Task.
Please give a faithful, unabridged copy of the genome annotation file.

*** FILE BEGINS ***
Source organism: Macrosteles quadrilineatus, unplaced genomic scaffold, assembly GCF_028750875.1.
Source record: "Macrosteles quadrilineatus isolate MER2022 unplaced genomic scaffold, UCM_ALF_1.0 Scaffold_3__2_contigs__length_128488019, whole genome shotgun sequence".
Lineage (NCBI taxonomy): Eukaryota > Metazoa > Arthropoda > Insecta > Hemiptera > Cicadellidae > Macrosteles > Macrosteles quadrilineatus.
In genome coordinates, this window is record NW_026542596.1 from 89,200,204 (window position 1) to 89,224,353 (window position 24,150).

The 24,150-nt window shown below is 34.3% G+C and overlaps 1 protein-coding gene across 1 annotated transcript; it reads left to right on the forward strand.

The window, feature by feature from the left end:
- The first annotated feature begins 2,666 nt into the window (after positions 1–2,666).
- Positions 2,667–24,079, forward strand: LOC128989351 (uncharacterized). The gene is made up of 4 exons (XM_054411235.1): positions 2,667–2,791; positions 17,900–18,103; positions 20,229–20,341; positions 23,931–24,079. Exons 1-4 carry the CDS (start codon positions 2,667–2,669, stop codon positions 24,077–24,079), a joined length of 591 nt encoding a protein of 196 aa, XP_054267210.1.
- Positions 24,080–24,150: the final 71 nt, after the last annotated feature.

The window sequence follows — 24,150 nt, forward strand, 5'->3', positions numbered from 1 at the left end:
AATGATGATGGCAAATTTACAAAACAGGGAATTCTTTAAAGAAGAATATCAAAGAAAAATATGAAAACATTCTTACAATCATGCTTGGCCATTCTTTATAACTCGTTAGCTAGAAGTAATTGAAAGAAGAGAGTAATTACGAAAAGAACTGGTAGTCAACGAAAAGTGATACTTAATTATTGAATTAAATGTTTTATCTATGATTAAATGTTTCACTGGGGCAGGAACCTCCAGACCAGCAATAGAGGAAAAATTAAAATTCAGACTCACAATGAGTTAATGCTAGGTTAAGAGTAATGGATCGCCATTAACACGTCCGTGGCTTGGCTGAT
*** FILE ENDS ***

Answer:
Source organism: Macrosteles quadrilineatus, unplaced genomic scaffold, assembly GCF_028750875.1.
Source record: "Macrosteles quadrilineatus isolate MER2022 unplaced genomic scaffold, UCM_ALF_1.0 Scaffold_3__2_contigs__length_128488019, whole genome shotgun sequence".
Lineage (NCBI taxonomy): Eukaryota > Metazoa > Arthropoda > Insecta > Hemiptera > Cicadellidae > Macrosteles > Macrosteles quadrilineatus.
In genome coordinates, this window is record NW_026542596.1 from 89,200,204 (window position 1) to 89,224,353 (window position 24,150).

The 24,150-nt window shown below is 34.3% G+C and overlaps 1 protein-coding gene across 1 annotated transcript; it reads left to right on the forward strand.

The window, feature by feature from the left end:
- The first annotated feature begins 2,666 nt into the window (after positions 1–2,666).
- Positions 2,667–24,079, forward strand: LOC128989351 (uncharacterized). The gene is made up of 4 exons (XM_054411235.1): positions 2,667–2,791; positions 17,900–18,103; positions 20,229–20,341; positions 23,931–24,079. Exons 1-4 carry the CDS (start codon positions 2,667–2,669, stop codon positions 24,077–24,079), a joined length of 591 nt encoding a protein of 196 aa, XP_054267210.1.
- Positions 24,080–24,150: the final 71 nt, after the last annotated feature.

The window sequence follows — 24,150 nt, forward strand, 5'->3', positions numbered from 1 at the left end:
AATGATGATGGCAAATTTACAAAACAGGGAATTCTTTAAAGAAGAATATCAAAGAAAAATATGAAAACATTCTTACAATCATGCTTGGCCATTCTTTATAACTCGTTAGCTAGAAGTAATTGAAAGAAGAGAGTAATTACGAAAAGAACTGGTAGTCAACGAAAAGTGATACTTAATTATTGAATTAAATGTTTTATCTATGATTAAATGTTTCACTGGGGCAGGAACCTCCAGACCAGCAATAGAGGAAAAATTAAAATTCAGACTCACAATGAGTTAATGCTAGGTTAAGAGTAATGGATCGCCATTAACACGTCCGTGGCTTGGCTGAT